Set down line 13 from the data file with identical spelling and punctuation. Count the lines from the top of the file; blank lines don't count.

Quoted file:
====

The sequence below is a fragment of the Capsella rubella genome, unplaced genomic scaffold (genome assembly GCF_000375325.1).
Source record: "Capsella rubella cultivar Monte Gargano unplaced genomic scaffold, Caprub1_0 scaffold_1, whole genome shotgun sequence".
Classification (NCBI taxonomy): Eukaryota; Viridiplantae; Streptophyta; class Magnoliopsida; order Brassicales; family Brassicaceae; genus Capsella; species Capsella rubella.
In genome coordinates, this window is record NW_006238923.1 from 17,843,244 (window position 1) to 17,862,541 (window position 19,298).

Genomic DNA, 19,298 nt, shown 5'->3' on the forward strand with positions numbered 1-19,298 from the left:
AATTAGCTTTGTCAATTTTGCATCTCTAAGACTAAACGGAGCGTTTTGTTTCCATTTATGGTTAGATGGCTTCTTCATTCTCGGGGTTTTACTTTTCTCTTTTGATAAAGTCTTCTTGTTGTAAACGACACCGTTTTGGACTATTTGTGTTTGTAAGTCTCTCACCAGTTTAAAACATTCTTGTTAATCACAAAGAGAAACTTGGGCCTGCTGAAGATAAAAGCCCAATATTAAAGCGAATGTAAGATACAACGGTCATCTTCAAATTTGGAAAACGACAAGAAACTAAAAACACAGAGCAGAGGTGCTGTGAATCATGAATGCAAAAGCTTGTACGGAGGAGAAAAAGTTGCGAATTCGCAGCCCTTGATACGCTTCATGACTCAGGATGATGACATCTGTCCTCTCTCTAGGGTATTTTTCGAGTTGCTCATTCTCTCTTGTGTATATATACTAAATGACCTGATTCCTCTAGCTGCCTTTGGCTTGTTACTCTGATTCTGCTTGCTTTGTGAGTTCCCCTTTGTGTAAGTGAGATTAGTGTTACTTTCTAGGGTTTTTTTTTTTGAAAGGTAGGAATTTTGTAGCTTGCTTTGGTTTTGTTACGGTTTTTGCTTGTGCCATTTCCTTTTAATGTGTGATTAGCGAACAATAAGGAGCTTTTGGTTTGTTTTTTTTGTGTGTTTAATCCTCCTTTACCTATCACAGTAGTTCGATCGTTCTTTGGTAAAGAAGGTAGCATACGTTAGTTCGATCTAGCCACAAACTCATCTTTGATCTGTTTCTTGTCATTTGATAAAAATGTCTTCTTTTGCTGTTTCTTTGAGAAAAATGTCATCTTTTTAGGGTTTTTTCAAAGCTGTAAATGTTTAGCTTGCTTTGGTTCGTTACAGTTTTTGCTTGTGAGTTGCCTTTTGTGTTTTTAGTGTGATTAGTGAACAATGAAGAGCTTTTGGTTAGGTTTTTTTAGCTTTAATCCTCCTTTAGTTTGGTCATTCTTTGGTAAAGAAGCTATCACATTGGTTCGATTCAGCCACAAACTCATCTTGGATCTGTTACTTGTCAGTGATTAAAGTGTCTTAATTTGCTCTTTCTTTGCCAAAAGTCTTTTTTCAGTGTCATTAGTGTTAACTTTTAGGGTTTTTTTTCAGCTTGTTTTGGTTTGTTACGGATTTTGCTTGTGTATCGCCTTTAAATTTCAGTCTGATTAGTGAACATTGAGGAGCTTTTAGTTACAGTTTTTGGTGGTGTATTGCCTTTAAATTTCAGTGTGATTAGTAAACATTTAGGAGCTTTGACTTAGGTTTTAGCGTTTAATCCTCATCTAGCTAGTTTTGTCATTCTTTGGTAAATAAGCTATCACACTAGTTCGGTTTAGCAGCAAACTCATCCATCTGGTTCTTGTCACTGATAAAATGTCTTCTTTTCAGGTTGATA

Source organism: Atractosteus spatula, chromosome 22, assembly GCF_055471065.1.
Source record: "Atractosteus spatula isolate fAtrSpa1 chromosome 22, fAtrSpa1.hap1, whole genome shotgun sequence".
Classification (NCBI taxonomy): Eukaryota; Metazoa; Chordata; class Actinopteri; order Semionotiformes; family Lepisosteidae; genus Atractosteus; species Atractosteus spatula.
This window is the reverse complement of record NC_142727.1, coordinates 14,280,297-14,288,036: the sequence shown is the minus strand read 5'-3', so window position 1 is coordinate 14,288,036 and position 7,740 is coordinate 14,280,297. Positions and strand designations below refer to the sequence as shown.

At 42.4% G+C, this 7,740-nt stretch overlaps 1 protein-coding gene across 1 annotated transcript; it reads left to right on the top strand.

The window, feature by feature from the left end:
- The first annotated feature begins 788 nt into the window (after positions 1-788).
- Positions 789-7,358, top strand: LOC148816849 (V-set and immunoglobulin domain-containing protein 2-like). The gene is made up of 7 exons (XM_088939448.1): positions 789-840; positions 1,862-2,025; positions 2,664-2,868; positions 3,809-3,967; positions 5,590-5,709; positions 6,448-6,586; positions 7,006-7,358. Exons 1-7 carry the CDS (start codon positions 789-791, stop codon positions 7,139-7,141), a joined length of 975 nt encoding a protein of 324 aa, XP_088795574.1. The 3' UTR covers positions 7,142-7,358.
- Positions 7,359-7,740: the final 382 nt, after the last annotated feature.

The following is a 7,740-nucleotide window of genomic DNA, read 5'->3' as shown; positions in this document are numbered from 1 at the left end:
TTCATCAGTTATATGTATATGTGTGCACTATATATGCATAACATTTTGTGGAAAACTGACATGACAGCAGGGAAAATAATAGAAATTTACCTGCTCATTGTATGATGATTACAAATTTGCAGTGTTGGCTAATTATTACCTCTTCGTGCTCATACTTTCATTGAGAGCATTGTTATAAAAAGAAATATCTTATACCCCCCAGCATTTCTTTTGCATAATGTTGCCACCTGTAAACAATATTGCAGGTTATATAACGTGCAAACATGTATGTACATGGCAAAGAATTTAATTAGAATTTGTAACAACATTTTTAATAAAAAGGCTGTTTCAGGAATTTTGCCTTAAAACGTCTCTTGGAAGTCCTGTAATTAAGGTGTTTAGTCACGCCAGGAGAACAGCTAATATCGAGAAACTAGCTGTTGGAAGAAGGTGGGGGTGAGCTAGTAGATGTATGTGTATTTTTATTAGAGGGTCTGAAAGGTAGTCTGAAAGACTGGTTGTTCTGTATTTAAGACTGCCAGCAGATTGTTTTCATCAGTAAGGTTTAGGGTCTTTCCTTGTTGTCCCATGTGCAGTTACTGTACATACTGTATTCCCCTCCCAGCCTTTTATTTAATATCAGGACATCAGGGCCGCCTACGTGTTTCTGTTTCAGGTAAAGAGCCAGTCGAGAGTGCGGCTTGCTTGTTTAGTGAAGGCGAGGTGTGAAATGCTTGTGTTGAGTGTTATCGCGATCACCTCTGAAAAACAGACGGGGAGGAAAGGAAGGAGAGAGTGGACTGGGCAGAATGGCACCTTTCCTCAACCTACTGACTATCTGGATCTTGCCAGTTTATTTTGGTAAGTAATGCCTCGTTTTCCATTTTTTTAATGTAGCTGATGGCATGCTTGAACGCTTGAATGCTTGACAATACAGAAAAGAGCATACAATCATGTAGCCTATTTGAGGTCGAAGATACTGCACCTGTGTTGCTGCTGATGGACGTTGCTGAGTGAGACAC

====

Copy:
- The first annotated feature begins 788 nt into the window (after positions 1-788).